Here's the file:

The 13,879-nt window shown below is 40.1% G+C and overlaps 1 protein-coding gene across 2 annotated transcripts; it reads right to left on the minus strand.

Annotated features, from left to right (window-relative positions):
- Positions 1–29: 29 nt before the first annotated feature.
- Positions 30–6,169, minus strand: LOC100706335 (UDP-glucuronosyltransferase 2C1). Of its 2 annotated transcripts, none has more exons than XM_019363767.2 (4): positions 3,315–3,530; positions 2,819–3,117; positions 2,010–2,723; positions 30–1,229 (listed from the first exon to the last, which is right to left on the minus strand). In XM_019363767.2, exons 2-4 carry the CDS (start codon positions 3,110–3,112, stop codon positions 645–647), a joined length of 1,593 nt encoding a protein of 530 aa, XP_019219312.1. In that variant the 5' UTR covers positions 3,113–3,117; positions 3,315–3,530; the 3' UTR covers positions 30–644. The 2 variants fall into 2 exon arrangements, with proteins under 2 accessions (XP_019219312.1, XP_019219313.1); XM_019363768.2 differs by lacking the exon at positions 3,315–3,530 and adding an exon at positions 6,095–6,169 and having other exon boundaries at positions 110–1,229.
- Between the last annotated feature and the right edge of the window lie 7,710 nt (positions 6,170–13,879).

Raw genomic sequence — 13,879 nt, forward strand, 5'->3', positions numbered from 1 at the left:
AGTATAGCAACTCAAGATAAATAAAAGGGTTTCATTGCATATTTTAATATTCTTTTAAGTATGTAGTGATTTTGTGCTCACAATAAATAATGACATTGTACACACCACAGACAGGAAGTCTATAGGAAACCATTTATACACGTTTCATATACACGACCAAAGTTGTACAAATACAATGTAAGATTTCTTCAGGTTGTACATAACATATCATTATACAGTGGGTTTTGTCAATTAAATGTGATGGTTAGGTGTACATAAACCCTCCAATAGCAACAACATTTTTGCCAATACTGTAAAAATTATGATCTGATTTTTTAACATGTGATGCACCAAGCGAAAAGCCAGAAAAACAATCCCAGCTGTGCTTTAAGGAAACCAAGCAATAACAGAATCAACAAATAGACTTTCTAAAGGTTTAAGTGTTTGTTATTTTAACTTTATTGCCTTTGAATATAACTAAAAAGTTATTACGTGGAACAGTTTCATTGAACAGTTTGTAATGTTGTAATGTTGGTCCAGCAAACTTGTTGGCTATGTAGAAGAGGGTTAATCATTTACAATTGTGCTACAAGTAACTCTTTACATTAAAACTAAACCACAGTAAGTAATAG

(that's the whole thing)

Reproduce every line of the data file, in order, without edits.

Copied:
The 13,879-nt window shown below is 40.1% G+C and overlaps 1 protein-coding gene across 2 annotated transcripts; it reads right to left on the minus strand.

Annotated features, from left to right (window-relative positions):
- Positions 1–29: 29 nt before the first annotated feature.
- Positions 30–6,169, minus strand: LOC100706335 (UDP-glucuronosyltransferase 2C1). Of its 2 annotated transcripts, none has more exons than XM_019363767.2 (4): positions 3,315–3,530; positions 2,819–3,117; positions 2,010–2,723; positions 30–1,229 (listed from the first exon to the last, which is right to left on the minus strand). In XM_019363767.2, exons 2-4 carry the CDS (start codon positions 3,110–3,112, stop codon positions 645–647), a joined length of 1,593 nt encoding a protein of 530 aa, XP_019219312.1. In that variant the 5' UTR covers positions 3,113–3,117; positions 3,315–3,530; the 3' UTR covers positions 30–644. The 2 variants fall into 2 exon arrangements, with proteins under 2 accessions (XP_019219312.1, XP_019219313.1); XM_019363768.2 differs by lacking the exon at positions 3,315–3,530 and adding an exon at positions 6,095–6,169 and having other exon boundaries at positions 110–1,229.
- Between the last annotated feature and the right edge of the window lie 7,710 nt (positions 6,170–13,879).

Raw genomic sequence — 13,879 nt, forward strand, 5'->3', positions numbered from 1 at the left:
AGTATAGCAACTCAAGATAAATAAAAGGGTTTCATTGCATATTTTAATATTCTTTTAAGTATGTAGTGATTTTGTGCTCACAATAAATAATGACATTGTACACACCACAGACAGGAAGTCTATAGGAAACCATTTATACACGTTTCATATACACGACCAAAGTTGTACAAATACAATGTAAGATTTCTTCAGGTTGTACATAACATATCATTATACAGTGGGTTTTGTCAATTAAATGTGATGGTTAGGTGTACATAAACCCTCCAATAGCAACAACATTTTTGCCAATACTGTAAAAATTATGATCTGATTTTTTAACATGTGATGCACCAAGCGAAAAGCCAGAAAAACAATCCCAGCTGTGCTTTAAGGAAACCAAGCAATAACAGAATCAACAAATAGACTTTCTAAAGGTTTAAGTGTTTGTTATTTTAACTTTATTGCCTTTGAATATAACTAAAAAGTTATTACGTGGAACAGTTTCATTGAACAGTTTGTAATGTTGTAATGTTGGTCCAGCAAACTTGTTGGCTATGTAGAAGAGGGTTAATCATTTACAATTGTGCTACAAGTAACTCTTTACATTAAAACTAAACCACAGTAAGTAATAG